Ghosts and ghouls can’t be bothered with the internet.
Dark Manor is a brand new spooky hidden object social game from Big Fish Games, with a unique strategic and city-building twist. In the game, you’ll be guided by the two ghosts of your great ancestor’s deceased wives, who lead you on a journey to restore your family’s haunted manor in all of its ghastly glory. Because hey, as luck would have it, you happen to be able to see and communicate with these ghosts as well!
A lot of what you’ll find in Dark Manor is typical of a social hidden object game with a city-building twist. Each chapter is made up of several hidden object scenes, which you’ll use up energy to play over and over again in order to collect more ectoplasm. Collect enough ectoplasm to fill enough jars, and you’ll be rewarded with a number of items that are used for completing in-game missions and quests. Buying and placing objects around your mansion grounds will grant you JuJu points, which can be used to unlock additional hidden object scenes.
That all sounds pretty familiar, right? But the big difference here in Dark Manor is that the game pulls off each and every one of these expected elements so extremely well. We saw a glimpse of the whole day vs. night mechanic in early previews of the game, but seeing this change in action? Well it feels downright exhilarating. All of the visual changes in the game are seamless, and with the simple tap of a button, you can watch your manor and the grounds around it literally transform, and the amount of distinctiveness between day and night objects is especially impressive. One of my favorite parts about the city-building component is that you can even place little people around your manor, who transform into ghoulish beings by nightfall, and can grant you additional JuJu points as well.
But all of these things are nothing compared to the hidden object scenes in Dark Manor, which are an absolute joy to play no matter how many times the game asks you to complete them. Each hidden object scene features an alluring, almost 3D effect of utilizing multilayered environments, where zooming in and out or panning around the screen gives you an entirely new perspective on the stale, static hidden object scenes of old. For instance, in one early scene that depicts the manor’s messy grand staircase, the chandelier and awnings nearly pop off the screen, and by zooming in and panning around, you’ll actually be able to see some additional objects that may have been obscured behind this top-most layer otherwise. Now of course, you could always just zoom out completely and cause the multilayered effect to somewhat disappear, but each scene is so cluttered with clever objects that are so challenging to find, that you’ll surely be getting up close and personal with these different layers on more than one occasion.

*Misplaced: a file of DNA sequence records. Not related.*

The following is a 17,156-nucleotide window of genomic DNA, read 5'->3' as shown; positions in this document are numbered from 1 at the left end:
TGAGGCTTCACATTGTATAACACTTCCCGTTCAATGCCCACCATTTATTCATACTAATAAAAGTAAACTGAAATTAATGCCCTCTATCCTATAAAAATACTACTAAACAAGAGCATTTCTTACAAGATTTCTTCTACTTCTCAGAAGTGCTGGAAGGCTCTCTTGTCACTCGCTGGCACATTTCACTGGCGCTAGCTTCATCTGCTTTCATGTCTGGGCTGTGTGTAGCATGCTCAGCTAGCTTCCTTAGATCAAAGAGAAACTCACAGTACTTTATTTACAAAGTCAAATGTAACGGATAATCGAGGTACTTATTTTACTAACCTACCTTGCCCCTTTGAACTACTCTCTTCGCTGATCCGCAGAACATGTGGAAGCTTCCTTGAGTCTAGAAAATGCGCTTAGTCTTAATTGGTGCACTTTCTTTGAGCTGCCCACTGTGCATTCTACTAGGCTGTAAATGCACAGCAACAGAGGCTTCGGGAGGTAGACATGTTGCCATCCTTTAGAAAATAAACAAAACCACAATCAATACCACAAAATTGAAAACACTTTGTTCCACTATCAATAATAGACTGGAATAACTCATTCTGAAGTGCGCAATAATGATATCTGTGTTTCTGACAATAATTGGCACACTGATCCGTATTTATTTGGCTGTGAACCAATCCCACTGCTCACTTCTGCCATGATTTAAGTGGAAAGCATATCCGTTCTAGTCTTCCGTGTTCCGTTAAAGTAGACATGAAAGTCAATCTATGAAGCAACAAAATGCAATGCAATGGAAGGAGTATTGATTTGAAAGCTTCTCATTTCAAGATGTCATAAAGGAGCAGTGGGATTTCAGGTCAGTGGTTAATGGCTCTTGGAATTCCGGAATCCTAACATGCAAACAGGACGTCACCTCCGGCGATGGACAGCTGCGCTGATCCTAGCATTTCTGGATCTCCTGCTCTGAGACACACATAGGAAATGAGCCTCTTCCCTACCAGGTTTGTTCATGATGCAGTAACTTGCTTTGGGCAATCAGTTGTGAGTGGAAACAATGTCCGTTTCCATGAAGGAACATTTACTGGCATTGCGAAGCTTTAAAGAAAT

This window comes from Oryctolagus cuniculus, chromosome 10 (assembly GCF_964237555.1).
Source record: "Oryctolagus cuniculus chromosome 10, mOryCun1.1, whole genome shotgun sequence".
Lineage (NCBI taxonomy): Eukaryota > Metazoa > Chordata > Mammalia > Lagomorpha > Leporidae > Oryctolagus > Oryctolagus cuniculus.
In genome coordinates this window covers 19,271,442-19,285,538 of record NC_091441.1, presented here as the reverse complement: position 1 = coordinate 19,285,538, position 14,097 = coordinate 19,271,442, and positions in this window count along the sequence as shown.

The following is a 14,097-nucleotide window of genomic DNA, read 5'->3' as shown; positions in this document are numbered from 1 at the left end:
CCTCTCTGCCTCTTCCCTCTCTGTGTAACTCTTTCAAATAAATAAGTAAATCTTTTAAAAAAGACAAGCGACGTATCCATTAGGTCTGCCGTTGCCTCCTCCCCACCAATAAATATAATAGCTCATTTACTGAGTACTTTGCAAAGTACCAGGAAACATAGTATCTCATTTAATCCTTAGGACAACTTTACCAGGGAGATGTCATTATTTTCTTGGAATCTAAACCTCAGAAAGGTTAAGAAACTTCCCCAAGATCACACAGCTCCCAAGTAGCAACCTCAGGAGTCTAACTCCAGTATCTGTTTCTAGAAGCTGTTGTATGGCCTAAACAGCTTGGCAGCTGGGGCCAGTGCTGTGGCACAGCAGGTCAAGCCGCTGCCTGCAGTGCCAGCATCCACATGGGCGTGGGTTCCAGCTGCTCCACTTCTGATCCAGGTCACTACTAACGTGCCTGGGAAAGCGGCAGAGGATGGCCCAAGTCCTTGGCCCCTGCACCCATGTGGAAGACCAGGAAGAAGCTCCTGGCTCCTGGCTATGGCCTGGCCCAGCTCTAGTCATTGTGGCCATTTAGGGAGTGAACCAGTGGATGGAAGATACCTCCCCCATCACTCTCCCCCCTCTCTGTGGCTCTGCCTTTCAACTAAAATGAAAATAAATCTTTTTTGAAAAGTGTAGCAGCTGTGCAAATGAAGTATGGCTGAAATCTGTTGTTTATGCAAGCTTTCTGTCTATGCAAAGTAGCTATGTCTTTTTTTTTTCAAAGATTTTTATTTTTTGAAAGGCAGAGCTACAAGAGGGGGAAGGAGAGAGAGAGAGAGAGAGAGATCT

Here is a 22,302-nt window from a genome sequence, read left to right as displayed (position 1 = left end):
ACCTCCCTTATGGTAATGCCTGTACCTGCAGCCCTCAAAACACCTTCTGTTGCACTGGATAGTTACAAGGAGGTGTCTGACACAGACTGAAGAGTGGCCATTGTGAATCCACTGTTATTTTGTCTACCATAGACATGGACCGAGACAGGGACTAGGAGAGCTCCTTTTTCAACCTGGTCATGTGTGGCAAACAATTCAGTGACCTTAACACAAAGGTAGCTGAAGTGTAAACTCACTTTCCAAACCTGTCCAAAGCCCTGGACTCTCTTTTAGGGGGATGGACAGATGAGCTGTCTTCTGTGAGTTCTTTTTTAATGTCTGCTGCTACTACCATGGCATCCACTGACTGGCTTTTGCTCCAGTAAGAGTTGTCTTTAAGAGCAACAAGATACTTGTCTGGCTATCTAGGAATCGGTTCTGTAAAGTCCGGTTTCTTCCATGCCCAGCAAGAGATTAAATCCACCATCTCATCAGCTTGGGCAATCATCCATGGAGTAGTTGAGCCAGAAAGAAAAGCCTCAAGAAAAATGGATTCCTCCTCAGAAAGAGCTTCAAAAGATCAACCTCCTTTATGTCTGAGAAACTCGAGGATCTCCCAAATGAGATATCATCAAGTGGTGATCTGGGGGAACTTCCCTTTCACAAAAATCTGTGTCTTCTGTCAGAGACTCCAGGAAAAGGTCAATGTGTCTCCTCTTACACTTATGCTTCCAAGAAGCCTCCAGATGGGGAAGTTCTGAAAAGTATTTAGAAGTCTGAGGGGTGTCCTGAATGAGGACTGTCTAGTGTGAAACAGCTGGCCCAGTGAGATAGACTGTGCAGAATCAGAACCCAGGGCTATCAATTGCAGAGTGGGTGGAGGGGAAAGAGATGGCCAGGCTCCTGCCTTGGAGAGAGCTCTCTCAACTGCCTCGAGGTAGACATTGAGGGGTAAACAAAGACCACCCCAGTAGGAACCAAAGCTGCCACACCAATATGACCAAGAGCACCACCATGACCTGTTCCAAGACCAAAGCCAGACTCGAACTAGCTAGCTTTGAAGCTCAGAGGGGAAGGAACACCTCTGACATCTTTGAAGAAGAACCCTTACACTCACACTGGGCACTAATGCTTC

The only real perceivable misstep in the game (which sadly turns out to be a fairly big one), is the mandatory internet connectivity that’s required to play the game. That’s right, even though Dark Manor is largely a single player experience, you’ll need to always be connected to the internet in order to even play it. The idea behind doing this is so that the game is constantly synchronizing your save data to the cloud, so you can seamlessly pick up where you left off on another iOS device. I guess it’s trying to give some flexibility of play to the gamer, but really, how often are you going to be switching between your iPhone and iPad to play the game? What’s more, it’s likely you’ll be restricted to only playing at home on your WiFi connection anyway.
The whole “always online” thing wouldn’t have been such an issue, if the Dark Manor servers were anything close to stable. Playing on a steady WiFi connection, it took about an hour’s worth of hang-ups and restarts just for me to get out of the tutorial section. I was lucky if I could play for a full minute without the game just stopping in its tracks to put up a “Synchronizing” screen, and then throw me back to an earlier moment on my journey. This even happened once or twice during the hidden object scenes themselves, and when you’re trying to find all the objects as fast as you can to boost up that combo meter, this becomes a little exasperating, to put it lightly. I’m sure the servers will be better stabilized before long, but at least for now during the launch window (and coupled with the mandatory need to always be playing online), Dark Manor manages to shoot itself in the foot before it ever has the chance to really get going.
But even though Dark Manor suffers from some needless online restrictions and early connectivity issues, once you’re actually able to get going on your hunt and start building up your haunted mansion, then the game becomes an absolute blast. From a wildly effective day and night mechanic, to multilayered and flexible hidden object scenes, there is very little of this game’s presentation that doesn’t downright shine. This one is here to remind us why Big Fish remains the king of the hidden object game.